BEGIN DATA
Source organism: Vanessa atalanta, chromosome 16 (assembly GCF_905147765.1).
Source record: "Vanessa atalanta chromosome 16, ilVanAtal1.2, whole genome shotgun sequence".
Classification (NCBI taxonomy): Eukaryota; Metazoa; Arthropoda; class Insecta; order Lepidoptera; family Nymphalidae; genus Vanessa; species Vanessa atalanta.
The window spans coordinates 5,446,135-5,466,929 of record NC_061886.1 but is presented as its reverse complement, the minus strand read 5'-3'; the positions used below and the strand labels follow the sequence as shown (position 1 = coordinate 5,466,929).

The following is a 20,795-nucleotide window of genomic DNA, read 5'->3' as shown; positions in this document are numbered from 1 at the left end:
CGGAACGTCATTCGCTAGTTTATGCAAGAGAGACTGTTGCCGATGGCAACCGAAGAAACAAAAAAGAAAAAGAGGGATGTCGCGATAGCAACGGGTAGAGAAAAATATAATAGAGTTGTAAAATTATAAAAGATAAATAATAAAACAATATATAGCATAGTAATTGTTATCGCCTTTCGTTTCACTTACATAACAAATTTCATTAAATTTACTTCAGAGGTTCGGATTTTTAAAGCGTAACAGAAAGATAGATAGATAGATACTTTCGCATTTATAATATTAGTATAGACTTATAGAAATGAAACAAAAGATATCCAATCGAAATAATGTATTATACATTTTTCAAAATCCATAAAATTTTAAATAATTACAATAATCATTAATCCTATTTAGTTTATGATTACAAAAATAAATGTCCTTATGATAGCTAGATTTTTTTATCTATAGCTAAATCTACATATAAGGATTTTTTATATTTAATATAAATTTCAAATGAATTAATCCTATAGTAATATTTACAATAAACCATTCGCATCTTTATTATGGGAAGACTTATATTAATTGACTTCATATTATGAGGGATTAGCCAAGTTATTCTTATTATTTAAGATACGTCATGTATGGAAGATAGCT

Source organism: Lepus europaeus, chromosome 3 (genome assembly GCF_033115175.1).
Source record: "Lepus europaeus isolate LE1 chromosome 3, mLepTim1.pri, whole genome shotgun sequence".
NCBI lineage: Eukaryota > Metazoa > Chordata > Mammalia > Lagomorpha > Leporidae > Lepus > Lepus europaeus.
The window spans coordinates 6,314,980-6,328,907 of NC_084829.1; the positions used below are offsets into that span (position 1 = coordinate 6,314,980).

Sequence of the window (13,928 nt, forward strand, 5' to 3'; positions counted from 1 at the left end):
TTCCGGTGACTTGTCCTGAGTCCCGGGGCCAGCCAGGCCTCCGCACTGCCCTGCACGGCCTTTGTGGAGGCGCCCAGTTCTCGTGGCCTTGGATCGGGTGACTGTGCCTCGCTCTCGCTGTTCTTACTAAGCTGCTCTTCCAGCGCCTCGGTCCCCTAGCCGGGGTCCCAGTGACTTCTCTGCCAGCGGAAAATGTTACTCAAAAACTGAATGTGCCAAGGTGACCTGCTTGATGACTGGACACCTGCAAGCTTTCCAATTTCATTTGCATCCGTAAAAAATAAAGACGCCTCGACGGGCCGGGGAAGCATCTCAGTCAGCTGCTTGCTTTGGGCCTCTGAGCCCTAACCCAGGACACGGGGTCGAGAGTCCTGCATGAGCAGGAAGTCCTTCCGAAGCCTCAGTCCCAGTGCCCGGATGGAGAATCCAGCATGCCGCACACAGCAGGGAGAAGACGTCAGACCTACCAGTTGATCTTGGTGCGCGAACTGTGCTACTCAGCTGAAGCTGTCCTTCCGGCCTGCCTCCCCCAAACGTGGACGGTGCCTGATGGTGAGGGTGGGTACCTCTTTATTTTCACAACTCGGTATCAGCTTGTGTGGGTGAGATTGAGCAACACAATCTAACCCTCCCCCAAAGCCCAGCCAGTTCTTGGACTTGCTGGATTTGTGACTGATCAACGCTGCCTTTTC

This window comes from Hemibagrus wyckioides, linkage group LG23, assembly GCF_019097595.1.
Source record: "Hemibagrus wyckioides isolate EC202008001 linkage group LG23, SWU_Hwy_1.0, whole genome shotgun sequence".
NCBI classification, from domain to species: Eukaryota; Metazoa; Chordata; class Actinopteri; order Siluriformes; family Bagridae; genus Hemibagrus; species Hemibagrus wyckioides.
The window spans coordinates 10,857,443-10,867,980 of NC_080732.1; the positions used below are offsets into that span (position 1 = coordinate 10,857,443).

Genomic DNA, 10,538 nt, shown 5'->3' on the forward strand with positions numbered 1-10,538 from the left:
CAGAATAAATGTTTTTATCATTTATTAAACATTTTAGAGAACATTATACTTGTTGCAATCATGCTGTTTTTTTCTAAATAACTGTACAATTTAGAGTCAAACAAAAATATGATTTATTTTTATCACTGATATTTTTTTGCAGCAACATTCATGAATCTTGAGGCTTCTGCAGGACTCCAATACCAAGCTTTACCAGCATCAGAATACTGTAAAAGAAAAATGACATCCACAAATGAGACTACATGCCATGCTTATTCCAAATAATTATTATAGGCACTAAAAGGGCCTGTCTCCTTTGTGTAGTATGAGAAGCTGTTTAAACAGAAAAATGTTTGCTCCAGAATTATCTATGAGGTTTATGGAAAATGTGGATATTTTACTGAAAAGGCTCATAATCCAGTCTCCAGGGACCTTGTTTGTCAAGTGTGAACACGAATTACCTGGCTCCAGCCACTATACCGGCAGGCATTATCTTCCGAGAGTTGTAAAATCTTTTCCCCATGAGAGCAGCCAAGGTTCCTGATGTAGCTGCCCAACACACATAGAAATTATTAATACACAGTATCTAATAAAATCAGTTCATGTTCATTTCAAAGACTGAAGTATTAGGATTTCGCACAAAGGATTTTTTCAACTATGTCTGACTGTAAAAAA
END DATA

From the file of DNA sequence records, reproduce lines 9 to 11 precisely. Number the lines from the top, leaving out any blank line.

NCBI lineage: Eukaryota > Metazoa > Chordata > Mammalia > Lagomorpha > Leporidae > Lepus > Lepus europaeus.
The window spans coordinates 6,314,980-6,328,907 of NC_084829.1; the positions used below are offsets into that span (position 1 = coordinate 6,314,980).

Sequence of the window (13,928 nt, forward strand, 5' to 3'; positions counted from 1 at the left end):